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American Towman Magazine Presents the Week in TowingJune 20 - June 26, 2018

Texas Teamwork Plane Recovery

0-Untitled 311d8by Jim "Buck" Sorrenti

A pilot was killed in a small plane crash that occurred in Stonewall, Texas, off Ranch Road 1623 on March 25.

The pilot was unable to stop or lift off before coming to the end of the runway at Burg Lake Aero Airport. The Piper Cherokee 140 aircraft crashed through airport fencing and went into a pond where it sank. The pilot was pronounced dead at the scene.

Aaron Cox, the owner of All Ways Hauling in Fredericksburg received the call from the Gillespie County Sheriff's department to recover the plane from the pond in Stonewall.

He responded and assessed the situation, and determined that it would be best to start the recovery the next morning since the Stonewall Fire Department was still recovering the body from the aircraft.

Cox knew that a rotator would be best in this situation, so he called his friend David Hawkins of Hawkins Towing and Recovery LLC in Von Ormy. Hawkins, who has been in the towing business since 1994, had worked with Cox on several jobs before and has mentored him in heavy recovery.

Hawkins informed, "The FAA investigators asked for us not to touch the plane until they arrived on scene. Aaron contacted me Saturday evening and coordinated with myself, a diver from Fredericksburg Fire & EMS Department and a small crew to meet in Stonewall Sunday morning for the recovery.

The next morning, Cox responded to the scene with his Century 5030 mounted on a 1997 Peterbilt. Hawkins responded in his 2017 Kenworth T800 with a Century 1150 50-ton rotator to recover the plane.

Hawkins brought his 17-year old son David Hawkins Jr with him.

"I brought my son along to teach him and so he could help with the rigging," Hawkins stated. "I believe the first-hand experience is the best way for the younger generation to learn the ropes."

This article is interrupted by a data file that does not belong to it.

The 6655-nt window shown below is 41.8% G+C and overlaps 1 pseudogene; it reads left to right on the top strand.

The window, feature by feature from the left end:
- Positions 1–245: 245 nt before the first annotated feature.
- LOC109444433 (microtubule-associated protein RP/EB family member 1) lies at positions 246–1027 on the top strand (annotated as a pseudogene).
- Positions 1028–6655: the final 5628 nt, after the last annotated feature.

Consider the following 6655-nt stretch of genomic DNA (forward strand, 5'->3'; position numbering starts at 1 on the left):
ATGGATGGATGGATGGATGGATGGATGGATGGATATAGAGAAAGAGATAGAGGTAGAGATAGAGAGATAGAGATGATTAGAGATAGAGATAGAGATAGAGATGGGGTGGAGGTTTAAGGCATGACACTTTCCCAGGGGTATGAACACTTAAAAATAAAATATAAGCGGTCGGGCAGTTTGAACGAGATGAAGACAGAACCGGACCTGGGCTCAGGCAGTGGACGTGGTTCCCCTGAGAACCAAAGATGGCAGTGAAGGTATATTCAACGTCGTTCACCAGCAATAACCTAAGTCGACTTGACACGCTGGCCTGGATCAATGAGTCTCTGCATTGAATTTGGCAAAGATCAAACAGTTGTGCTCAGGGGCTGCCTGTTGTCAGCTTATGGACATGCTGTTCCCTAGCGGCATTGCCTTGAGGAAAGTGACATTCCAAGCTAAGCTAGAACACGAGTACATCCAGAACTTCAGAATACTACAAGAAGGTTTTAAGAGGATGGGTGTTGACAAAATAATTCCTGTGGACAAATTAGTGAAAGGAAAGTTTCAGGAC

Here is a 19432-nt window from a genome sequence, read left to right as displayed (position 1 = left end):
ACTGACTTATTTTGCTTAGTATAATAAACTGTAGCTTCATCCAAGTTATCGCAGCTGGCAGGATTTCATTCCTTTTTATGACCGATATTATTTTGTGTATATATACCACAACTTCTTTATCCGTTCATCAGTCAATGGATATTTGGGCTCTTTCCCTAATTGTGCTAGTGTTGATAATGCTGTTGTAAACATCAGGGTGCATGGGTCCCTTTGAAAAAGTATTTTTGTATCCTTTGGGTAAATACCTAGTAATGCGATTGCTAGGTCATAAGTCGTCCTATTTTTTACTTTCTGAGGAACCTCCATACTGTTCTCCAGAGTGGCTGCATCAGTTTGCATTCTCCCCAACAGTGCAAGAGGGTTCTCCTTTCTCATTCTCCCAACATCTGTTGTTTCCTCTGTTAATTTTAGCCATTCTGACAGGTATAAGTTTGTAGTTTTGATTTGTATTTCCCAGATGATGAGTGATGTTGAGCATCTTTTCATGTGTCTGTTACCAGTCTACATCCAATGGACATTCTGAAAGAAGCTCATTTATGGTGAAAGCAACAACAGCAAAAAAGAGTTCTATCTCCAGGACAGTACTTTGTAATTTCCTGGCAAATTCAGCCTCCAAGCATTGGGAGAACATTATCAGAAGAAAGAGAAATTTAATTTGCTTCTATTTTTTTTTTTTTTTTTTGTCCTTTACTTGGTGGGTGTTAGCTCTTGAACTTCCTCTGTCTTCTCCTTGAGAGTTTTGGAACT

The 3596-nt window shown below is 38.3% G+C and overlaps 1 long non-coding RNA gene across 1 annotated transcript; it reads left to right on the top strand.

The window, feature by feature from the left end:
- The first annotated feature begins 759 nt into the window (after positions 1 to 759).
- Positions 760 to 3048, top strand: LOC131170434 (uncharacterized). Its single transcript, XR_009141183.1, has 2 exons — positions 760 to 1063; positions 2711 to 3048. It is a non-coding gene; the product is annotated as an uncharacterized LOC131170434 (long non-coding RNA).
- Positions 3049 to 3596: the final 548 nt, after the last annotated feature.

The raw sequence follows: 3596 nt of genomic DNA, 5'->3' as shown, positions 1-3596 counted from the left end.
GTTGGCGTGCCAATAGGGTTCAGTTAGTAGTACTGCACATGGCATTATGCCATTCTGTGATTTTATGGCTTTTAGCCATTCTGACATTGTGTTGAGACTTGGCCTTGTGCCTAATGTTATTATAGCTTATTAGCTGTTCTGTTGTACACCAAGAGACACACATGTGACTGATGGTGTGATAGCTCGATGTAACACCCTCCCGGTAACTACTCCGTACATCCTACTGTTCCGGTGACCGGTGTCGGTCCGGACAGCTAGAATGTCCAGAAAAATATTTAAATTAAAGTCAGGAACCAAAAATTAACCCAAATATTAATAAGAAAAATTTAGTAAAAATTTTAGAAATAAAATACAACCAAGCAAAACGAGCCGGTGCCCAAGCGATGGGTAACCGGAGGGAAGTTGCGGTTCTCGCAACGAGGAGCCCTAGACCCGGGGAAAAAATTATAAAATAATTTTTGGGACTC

The diver wrapped a large inner tube around the prop and one around the tail in order to bring the plane to the surface and to float it. Then they used a rim sling to wrap around the prop and hooked the cable from Hawkins' rotator to the rim sling and floated the plane closer to the shore, so they could rig and remove it from the pond.

"We used two 20'x12" recovery straps to go around both wings," Hawkins explained, "and two wear pads around the trailing edge of the flaps in order to prevent chafing of the straps. Next, we hooked a cable to each strap and then rigged a chain around the engine mount by the front landing gear, and used a snatch block on the boom and an additional cable to run to the chain in the front of the aircraft.

"We did this," he continued, "for stability and control of the aircraft when we lifted it from the water, we then rotated the aircraft to the shore side of the truck. We slowly lowered the front of the aircraft to the ground, and removed the front cable from the nose of the aircraft."

They used a 12-ft. blue round sling to go around the front of the aircraft in order to rotate the aircraft to where it would sit on the ground right-side up.
Using both wreckers, they picked and rolled the aircraft in the air and set it right side up.

"We then set it on pallets because the front landing gear was broken during the crash," Hawkins said. "No further damage was caused during our recovery.
We left the plane there to dry and so that the FAA could do their preliminary investigation before it was moved back to the hangar next door."

Editor's Note: See the print version of this recovery in an upcoming issue of American Towman Magazine.

Show Yours @ TIW
Do you have a recovery to share with TIW readers? Send some pics and info to our Field Editor Jim "Buck" Sorrenti at; your story may even be selected for print in American Towman magazine!
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